This week I came across a fabulous commentary on tzitzis by Rabbi Avraham Greenbaum. He writes that the tzitzis surround us on all four sides, “a visual reminder of G-d’s presence everywhere. The blue techeles thread in the tzitzis is the color of the sea, which is a reflection of the color of the heavens, the seat of G-d’s glory.”
He notes that tzitzis is the first mitzvah to which a young boy is introduced, “because this mitzvah comes to remedy the vision of the eyes, which caused Adam’s downfall. ‘And the woman saw that the tree was good for food and it was desirable to the eyes. And she ate and she gave also to her husband with her’ (Genesis 3:6).
“Likewise, it was deceptive vision that led to the fall of the Children of Israel 40 days after the revelation at Sinai. ‘And the people saw that Moses’ was delayed in coming down from the mountain.’ (Exodus 32:1). According to the Sages, Satan deceived the people with a ‘desert mirage’ of Moses being carried up dead to heaven. They didn’t want an invisible leader. They wanted one they could see with their own eyes.”
Rabbi Greenbaum continues with this theme, noting that in “the sin of the Golden Calf, the heart went astray after the image before the eyes” and on their tour of the land, “the Spies saw exactly what they wanted to see. With the exception of Joshua and Kalev, they rejected the vision of the forefathers, Abraham, Isaac and Jacob. They did not want to accept the traditional report that their ears alone had heard: that G-d promised to take them to a land ‘flowing with milk and honey.’ They could not take it on trust. They wanted to check it out with their own eyes and decide for themselves. And they saw what they wanted to see: a real place, a land governed by natural laws, where people live and die.”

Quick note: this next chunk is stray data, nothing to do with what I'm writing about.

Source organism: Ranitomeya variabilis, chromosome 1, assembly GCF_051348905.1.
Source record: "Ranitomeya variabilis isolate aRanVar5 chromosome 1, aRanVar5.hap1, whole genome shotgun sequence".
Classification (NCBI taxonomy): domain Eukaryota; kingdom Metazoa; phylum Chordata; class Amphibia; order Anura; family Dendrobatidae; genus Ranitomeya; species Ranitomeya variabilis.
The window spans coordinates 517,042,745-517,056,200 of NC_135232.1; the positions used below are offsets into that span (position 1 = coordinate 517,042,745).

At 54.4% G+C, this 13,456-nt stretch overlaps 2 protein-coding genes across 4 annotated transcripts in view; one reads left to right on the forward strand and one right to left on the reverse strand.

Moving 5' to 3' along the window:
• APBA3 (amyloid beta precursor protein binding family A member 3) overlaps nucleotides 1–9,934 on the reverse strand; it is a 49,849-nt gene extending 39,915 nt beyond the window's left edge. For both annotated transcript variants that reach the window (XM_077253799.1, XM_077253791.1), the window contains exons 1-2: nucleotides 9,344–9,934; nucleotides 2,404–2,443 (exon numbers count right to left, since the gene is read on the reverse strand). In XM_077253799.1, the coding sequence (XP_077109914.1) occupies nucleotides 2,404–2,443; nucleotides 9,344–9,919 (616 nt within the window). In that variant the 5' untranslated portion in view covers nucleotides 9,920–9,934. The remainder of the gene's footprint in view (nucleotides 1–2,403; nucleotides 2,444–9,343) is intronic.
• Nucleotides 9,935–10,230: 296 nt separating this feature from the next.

“The sin of the spies,” concludes Rabbi Greenbaum, “was a failure of faith. They allowed themselves to be misled by the external appearance of the natural world into a colossal failure of nerve, despite all the promises given by G-d that He would bring them to the land. The faith of Israel does not depend upon what the eyes see. On the contrary, we declare our faith wrapped in the tallis, clutching the tzitzis by our hearts, closing our eyes to the visual world around us and covering them with our hand: ‘Sh’ma Yisrael, HaShem is our G-d!’ Only Joshua and Calev closed their eyes to external appearances, knowing that with G-d’s help, it is possible to ‘bend’ nature.”